Since green energy fiasco Solyndra last fall, the U.S. Department of Energy has failed to make any other green loans.
More than $16 billion in loans authorized five years ago by Congress to develop fuel-efficient vehicles has yet to be disbursed, with applicants for the money complaining that the Energy Department is crippling plans for greener cars and trucks at a time of rising gas prices.
Some companies contend that the loans, administered by energy officials, have dried up because of a political firestorm that followed the bankruptcy last year of the solar panel company Solyndra, which had received a federal loan from a related program. The bankruptcy fed Republican criticism of the Obama administration’s handling of clean energy loans because one of the investors in Solyndra was a major fund-raiser for the president.
“Since Solyndra became politicized last fall, the Department of Energy has failed to make any other loans,” said William Santana Li, chief executive of Carbon Motors, which on Wednesday dropped its $310 million application to build police cars with diesel engines that use 40 percent less fuel than current models.
Echoing other companies that were denied loans or have withdrawn their applications, Mr. Li said that in recent months federal officials had repeatedly altered the terms of the possible loans. Last month, Chrysler withdrew its application for $3.5 billion in loans — after three years of negotiations — because the government kept raising the amount of collateral required, company officials said.
“I don’t want any favors,” Sergio Marchionne, the Chrysler chief executive, said before the withdrawal. “I just don’t want to be mistreated.”
Energy Department officials declined to discuss specific loan requests because of confidentiality agreements, but they denied that the political fallout of Solyndra’s bankruptcy was an issue.
“It’s not unusual for terms to continually shift and change and evolve as a negotiation moves forward,” said Damien LaVera, a department spokesman. “It’s a constantly evolving process from the day they apply to the day they close their loans.”
Supporters of the program have expressed disappointment with the rash of withdrawals.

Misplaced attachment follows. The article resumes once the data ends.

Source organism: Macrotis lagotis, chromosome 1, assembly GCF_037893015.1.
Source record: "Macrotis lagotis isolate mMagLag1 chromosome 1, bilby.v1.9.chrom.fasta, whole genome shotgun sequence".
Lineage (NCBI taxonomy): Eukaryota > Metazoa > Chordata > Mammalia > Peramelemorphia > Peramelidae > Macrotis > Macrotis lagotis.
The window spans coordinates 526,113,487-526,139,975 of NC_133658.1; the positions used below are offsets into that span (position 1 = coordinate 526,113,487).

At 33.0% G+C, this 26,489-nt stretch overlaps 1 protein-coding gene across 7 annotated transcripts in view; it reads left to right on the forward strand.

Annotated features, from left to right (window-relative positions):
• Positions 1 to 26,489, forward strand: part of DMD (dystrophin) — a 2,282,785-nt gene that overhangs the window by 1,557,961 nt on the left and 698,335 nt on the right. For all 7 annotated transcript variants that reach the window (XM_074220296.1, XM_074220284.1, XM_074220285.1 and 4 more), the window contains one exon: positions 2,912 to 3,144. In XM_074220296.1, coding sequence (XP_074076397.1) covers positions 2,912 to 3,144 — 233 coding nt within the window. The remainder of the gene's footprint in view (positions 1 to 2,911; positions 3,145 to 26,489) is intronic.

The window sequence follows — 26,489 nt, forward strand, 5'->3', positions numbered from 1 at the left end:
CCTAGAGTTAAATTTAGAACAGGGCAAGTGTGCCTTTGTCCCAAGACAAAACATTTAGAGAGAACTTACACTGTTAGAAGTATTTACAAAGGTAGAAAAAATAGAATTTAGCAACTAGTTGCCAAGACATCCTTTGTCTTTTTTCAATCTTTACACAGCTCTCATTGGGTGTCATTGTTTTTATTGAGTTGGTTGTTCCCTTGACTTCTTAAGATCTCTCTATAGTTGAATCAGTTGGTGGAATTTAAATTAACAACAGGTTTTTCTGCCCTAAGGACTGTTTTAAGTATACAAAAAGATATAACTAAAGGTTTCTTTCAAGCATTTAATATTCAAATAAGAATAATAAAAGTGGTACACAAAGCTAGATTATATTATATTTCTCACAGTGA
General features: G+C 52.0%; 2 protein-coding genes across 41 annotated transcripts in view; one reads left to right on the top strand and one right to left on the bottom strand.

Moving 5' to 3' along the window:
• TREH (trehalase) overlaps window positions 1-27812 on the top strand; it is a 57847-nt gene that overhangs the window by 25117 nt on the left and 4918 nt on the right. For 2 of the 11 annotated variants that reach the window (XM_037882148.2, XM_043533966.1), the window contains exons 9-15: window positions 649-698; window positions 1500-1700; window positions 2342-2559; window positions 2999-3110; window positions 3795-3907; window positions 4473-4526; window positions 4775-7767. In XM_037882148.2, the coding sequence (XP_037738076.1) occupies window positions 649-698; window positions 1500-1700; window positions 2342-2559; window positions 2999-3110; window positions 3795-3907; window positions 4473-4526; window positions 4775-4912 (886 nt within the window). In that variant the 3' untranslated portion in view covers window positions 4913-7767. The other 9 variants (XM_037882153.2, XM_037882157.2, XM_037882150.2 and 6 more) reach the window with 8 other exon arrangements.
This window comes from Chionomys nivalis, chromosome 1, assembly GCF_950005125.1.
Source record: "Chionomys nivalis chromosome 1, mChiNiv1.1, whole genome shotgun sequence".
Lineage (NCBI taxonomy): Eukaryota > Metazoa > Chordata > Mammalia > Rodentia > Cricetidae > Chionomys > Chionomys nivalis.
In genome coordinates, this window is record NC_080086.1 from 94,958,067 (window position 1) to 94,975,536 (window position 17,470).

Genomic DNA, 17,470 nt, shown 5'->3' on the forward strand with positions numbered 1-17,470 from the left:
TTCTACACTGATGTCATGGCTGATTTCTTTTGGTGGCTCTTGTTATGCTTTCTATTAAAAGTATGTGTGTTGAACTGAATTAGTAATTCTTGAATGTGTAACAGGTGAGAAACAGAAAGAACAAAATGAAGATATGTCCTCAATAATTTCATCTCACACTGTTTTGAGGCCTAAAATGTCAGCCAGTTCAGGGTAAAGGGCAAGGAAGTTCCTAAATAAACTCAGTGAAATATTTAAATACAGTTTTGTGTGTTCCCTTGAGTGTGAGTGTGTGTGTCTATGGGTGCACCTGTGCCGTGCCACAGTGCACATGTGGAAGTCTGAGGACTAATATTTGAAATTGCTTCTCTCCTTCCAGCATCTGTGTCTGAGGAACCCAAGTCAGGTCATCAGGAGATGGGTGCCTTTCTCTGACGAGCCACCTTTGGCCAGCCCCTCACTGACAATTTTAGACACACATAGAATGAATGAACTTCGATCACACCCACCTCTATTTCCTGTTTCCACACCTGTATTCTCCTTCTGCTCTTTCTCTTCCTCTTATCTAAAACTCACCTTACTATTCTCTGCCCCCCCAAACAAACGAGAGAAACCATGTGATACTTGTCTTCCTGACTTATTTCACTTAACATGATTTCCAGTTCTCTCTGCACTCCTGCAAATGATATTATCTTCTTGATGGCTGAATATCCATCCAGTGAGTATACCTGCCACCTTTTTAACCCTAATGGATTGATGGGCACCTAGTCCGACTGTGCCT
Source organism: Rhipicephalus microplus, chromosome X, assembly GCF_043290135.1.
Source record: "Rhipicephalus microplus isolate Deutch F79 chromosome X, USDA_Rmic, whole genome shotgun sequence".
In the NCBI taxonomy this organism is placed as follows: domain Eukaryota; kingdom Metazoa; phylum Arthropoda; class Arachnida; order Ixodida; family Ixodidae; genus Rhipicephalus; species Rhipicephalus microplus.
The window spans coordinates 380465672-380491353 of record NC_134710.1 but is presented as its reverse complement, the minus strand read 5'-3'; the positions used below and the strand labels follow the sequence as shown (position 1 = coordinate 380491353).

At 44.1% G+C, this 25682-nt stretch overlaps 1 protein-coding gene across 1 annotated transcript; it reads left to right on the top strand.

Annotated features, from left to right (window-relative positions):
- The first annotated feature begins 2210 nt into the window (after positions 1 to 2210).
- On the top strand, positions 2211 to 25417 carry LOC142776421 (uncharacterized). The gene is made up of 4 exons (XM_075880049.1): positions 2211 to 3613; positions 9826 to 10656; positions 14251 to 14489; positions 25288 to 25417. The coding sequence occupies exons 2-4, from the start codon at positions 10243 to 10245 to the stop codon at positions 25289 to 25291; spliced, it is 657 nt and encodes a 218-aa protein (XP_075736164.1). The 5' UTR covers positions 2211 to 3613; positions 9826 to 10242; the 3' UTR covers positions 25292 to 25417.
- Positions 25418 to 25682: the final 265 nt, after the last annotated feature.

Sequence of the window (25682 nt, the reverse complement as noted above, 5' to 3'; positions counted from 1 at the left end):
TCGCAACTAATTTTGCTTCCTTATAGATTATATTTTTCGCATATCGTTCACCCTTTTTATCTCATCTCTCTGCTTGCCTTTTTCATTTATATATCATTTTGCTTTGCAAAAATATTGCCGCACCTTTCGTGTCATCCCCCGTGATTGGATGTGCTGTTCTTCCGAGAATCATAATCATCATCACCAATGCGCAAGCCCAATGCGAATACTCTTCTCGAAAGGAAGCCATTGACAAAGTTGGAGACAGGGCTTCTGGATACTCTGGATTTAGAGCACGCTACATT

“It’s unfortunate that more companies have not been approved recently,” said Senator Debbie Stabenow, Democrat of Michigan. “We are looking at options to ensure that the initiative will continue to help manufacturers create advanced technology jobs in America.”
Applicants for the loans, big and small, said the department had inexplicably altered financial terms of pending loans with no earlier hint that the applications might be in jeopardy. The consequences have been dire for Bright Automotive, a start-up in Michigan that withdrew its application last month. It is shutting down operations to produce a plug-in hybrid delivery van after energy officials suddenly demanded that the company raise $345 million in private funds for a project that needed a $314 million loan.
Company executives said that federal officials told them that they were impressed with the Bright van, but often talked about how the Energy Department could not risk “another Solyndra situation.” Solyndra ceased operations last August but it was evident to the Energy Department some months earlier that the company was in trouble; in May 2010, some White House officials were concerned that the company might not survive.
The auto loan fund, known as the Advanced Technology Vehicle Manufacturing program, or A.T.V.M., was created in 2007 in conjunction with new federal fuel economy requirements. The intent was for loans to spur development of vehicles that would get 20 percent improvements in gas mileage over models they replaced. Since then, the program has become all the more relevant because fuel-efficiency rules were increased even further in 2011 to a target of 54 miles per gallon by 2025.
Even with President Obama’s emphasis on promoting cleaner cars, only $8.4 billion of the $25 billion authorized by Congress for the A.T.V.M. program has been allocated, with just one small project of $50 million gaining approval in the last two years. With the recent withdrawals of applications, it is unclear whether any car loan applications are still being considered.